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Chapter Twenty. The Black Press

Shirlet E. Thompson


Subject Race and Ethnicity Studies » African American Studies

Key-Topics Black literature, newspapers and periodicals

DOI: 10.1111/b.9780631230663.2004.00022.x


Extract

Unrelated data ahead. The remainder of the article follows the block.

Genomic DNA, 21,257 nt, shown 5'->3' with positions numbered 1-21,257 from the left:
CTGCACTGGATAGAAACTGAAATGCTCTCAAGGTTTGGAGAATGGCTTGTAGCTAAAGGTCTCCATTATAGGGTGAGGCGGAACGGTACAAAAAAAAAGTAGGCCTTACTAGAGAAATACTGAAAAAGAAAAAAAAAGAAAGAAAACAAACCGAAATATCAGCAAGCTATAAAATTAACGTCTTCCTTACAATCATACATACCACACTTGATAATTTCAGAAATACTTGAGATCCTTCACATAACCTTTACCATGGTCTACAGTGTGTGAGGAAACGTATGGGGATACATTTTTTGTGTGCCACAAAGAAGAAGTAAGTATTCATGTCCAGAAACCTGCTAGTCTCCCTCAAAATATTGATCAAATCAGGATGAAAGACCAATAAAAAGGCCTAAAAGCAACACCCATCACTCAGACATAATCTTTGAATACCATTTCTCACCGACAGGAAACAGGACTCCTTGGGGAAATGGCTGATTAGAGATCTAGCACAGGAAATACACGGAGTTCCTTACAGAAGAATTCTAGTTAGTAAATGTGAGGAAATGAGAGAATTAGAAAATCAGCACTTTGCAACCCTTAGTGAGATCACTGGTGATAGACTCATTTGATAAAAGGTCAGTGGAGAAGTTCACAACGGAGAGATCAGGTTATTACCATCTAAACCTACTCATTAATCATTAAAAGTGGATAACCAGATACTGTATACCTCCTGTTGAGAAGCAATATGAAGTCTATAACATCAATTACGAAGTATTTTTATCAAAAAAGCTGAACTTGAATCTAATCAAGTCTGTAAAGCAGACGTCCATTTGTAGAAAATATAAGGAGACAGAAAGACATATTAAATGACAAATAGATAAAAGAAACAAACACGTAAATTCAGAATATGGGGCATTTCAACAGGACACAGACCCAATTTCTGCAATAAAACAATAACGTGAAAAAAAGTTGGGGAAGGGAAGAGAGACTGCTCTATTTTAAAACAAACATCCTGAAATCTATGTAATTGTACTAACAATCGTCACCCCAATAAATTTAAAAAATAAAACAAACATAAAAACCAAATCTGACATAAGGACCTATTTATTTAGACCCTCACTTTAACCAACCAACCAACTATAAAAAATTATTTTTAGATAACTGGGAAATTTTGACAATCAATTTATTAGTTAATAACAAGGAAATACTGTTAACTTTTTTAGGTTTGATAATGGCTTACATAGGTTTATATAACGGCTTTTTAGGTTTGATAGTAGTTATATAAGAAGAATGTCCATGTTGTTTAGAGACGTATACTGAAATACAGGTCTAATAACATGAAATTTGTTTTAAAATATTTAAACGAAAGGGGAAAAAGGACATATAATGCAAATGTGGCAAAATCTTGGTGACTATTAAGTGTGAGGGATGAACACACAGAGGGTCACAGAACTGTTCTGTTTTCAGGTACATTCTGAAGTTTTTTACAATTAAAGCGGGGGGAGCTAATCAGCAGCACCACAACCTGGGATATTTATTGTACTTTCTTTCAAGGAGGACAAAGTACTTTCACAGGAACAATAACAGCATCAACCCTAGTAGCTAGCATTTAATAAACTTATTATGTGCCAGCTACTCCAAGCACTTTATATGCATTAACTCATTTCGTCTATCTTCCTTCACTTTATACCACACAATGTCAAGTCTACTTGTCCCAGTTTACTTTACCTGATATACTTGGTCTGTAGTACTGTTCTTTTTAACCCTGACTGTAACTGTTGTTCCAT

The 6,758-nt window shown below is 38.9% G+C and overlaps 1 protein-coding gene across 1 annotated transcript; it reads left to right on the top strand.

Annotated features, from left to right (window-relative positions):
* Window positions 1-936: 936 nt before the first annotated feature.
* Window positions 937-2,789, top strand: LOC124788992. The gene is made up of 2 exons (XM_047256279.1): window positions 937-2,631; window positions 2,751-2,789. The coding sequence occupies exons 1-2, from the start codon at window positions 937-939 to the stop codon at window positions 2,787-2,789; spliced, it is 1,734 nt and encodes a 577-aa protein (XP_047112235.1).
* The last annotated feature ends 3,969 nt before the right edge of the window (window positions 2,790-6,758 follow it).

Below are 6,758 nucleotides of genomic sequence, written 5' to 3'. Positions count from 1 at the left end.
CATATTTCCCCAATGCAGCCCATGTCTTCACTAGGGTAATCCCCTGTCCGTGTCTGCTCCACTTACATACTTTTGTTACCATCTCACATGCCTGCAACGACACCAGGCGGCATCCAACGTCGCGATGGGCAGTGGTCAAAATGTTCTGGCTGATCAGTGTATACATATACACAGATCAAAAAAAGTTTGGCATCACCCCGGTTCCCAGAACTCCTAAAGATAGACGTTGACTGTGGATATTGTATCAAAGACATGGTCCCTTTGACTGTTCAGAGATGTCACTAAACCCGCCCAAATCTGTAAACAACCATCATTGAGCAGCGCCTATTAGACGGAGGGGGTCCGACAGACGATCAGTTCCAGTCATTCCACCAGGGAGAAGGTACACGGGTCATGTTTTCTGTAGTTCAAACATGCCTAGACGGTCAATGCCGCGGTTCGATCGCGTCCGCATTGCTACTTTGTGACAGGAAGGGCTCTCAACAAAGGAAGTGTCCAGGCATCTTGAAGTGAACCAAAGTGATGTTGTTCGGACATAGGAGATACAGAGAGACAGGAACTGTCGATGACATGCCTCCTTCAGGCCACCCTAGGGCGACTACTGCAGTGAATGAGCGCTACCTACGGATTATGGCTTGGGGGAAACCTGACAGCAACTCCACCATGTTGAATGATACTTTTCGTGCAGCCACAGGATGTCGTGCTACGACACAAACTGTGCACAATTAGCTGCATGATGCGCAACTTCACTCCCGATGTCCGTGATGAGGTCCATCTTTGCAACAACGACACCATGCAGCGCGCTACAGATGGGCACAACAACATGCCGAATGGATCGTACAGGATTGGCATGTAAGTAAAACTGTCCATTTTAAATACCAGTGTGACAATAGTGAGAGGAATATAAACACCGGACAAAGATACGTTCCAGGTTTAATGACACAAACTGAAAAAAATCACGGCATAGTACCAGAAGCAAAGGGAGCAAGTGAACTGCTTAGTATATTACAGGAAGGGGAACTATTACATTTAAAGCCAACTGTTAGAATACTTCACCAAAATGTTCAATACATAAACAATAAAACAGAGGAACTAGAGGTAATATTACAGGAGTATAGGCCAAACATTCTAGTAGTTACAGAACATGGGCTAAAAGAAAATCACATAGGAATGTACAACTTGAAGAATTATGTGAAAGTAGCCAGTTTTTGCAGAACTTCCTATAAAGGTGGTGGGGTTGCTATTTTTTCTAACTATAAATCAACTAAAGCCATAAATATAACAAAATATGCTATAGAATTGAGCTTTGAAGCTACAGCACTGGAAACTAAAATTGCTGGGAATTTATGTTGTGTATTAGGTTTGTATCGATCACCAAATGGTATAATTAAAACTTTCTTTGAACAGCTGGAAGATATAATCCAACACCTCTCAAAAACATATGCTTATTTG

In 1944, the “Dean of the Negro Press” P. Bernard Young wrote a set of guidelines for the National Newspaper Publishers Association (NNPA). In this “credo for the Negro Press,” Young, editor of the Journal and Guide of Norfolk, Virginia, wrote in the voice of the committed black journalist: “I Shall be a crusader and an advocate, a mirror and a record, a herald and a spotlight, and I Shall not falter. So help me God.” The black press was to be an agent of protest, pushing America to realize its highest moral principles. It was to be double-voiced, speaking to and for America's black population. Written amidst a delicate but strident wartime campaign of black journalists for racial justice in America, Young's statement reaffirmed the range of functions claimed by African American print journalism since its inception over a hundred years earlier. Furthermore, it described the terms upon which historians would continue to consider the black press. For historians, the press has provided evidence of black protest, a glimpse into black life, and a record of the African American quest for freedom and success. After briefly tracing the contours of the history of the African American press, this article will discuss the evolution of black press scholarship, detailing the impact of other disciplines on black press historiography and the connections between academic inquiry and its political ... log in or subscribe to read full text

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